Home U.K Forgotten 300-year-old drawing found in attic could be worth more than £250,000

Forgotten 300-year-old drawing found in attic could be worth more than £250,000


The 17th-century artwork, created by decorative artist Tiepolo, was discovered at Weston Hall, which is near Towcester, Northamptonshire. The family home was cleared out for the first time in more than 300 years last month and the piece has been given a conservative value of £150,000 to £250,000.

Henrietta Sitwell, one of the current generations of the Sitwells whom live in the country house, said: “The drawing was purchased by my great uncle Osbert Sitwell in the great Henry Oppenheimer sale at Christie’s in 1936.

“No one seemed to know where it was, or even give it a second thought until one day last year when we were sorting through the many attics of Weston.

“We found it wrapped in bubble wrap, leaning against the wall.

“As I peeled back the wrapping, I instantly recognised it as something special (having studied history of art at university).

“This Tiepolo drawing is one of many exciting discoveries made in the attics of Weston Hall and it was thrilling to think that such a captivating and important work of art by such a revered Old Master was just lying there gathering dust over the years.”

The work features Punchinello, the hook-nosed, humpbacked clowns who were one of the stock characters taken from the Commedia dell’ Arte, Northants Live reports.

Together with Giambattista Pittoni, Canaletto, Giovan Battista Piazzetta, Giuseppe Maria Crespi, and Francesco Guardi, Tiepolo is considered one of the traditional Old Masters of the period.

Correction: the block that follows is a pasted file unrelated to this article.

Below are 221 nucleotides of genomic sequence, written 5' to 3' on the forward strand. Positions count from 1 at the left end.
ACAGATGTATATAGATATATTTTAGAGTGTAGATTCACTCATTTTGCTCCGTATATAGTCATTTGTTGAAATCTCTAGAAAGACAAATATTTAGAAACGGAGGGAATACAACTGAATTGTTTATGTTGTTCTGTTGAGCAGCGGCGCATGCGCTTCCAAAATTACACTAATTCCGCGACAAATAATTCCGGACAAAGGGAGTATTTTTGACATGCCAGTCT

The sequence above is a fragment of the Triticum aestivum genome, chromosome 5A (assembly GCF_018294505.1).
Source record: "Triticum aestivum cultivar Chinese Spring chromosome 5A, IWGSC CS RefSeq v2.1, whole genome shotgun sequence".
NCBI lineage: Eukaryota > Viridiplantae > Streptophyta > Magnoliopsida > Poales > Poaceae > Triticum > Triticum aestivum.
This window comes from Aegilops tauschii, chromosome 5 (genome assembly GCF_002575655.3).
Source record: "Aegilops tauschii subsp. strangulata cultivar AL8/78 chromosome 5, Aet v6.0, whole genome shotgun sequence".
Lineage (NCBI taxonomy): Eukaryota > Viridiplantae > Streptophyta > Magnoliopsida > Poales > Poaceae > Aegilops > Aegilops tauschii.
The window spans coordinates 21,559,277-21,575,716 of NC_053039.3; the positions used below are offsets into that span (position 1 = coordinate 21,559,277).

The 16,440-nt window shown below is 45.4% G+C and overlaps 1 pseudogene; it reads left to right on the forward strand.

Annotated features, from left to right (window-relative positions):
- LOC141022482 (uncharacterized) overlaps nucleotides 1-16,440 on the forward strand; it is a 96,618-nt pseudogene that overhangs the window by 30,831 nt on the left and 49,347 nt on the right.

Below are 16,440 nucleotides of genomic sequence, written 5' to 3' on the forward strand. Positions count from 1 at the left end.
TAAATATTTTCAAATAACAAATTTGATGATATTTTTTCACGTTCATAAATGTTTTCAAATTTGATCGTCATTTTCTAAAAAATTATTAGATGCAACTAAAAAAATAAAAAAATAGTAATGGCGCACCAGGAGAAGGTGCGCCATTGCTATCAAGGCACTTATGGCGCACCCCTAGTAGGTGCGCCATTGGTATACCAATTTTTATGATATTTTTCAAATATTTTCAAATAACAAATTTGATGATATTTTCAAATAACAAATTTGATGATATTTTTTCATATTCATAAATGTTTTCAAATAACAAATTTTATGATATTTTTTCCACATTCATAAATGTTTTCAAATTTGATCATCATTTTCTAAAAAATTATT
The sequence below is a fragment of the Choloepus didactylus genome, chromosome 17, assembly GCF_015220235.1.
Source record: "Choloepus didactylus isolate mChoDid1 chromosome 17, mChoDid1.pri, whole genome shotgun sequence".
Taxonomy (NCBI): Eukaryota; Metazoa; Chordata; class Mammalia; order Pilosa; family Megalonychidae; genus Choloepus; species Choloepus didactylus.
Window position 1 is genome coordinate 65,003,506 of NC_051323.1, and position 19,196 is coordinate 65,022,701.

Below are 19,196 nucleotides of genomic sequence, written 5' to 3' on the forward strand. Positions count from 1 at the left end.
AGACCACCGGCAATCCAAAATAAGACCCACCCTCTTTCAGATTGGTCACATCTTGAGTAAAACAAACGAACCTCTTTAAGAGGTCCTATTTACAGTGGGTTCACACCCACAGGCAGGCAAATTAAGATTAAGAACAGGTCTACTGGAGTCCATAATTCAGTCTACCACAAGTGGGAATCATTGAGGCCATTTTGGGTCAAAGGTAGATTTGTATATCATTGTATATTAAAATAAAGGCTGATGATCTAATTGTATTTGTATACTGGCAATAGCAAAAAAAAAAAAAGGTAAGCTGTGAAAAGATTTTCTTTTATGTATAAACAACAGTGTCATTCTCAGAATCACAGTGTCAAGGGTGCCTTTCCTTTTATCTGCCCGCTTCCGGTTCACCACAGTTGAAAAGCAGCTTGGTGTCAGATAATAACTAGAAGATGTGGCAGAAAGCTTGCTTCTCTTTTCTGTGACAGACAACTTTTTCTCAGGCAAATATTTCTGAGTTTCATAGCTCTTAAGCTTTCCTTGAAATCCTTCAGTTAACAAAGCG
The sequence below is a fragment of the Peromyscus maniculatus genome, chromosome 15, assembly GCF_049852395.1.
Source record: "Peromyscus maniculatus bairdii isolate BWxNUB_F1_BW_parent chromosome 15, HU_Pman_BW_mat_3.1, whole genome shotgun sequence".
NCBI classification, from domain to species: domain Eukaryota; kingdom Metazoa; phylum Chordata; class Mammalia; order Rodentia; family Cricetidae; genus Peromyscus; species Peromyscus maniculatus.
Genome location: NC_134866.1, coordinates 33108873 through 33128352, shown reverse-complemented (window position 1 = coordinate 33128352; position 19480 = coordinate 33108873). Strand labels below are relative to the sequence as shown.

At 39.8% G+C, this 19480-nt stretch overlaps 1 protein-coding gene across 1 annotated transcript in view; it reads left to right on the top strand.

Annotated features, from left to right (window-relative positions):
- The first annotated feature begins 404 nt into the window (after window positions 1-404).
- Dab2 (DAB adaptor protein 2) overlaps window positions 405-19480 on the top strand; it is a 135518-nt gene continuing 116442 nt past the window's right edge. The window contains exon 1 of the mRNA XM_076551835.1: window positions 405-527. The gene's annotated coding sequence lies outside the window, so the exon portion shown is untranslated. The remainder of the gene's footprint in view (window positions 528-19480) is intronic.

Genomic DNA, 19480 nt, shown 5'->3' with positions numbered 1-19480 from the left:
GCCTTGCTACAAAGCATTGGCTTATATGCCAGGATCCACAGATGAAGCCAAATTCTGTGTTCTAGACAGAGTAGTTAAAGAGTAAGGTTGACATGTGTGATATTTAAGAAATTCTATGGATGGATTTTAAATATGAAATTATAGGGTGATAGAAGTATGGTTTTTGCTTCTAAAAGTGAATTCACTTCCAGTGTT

Punchinello fascinated Tiepolo and he returned to the subject throughout his long career.

He would depict them as gluttonous, preparing food, overeating, drinking, passing out from inebriation and suffering the digestive consequences of excessive consumption.

They were inspired by the Venerdì Gnocolar, a tradition in Verona on the last Friday of Carnival, where gnocchi, wine and polenta is given out to the crowds in the main square by “Papà del Gnoco”.

Joe Robinson, Head of House Sales and Private Collections at auctioneers Drewatts, said: “The re-discovery of the work by Tiepolo has probably been the most important find of the auction.

“We are delighted to be offering it for sale for the first time in over 80 years.

“Walking through the attics was like uncovering an Egyptian tomb, with wonderful things emerging from layers of dust.

“It is so rare for a collection with such history and breadth to come to the market and I feel privileged to be involved in the unveiling of a true piece of forgotten history.”

It has been given a conservative estimate of £150,000-£250,000 but due to the popularity of Tiepolo’s Punchinello works and the global interest in Tiepolo as an artist.

However, auctioneers say it is expected to “far exceed this” amount.

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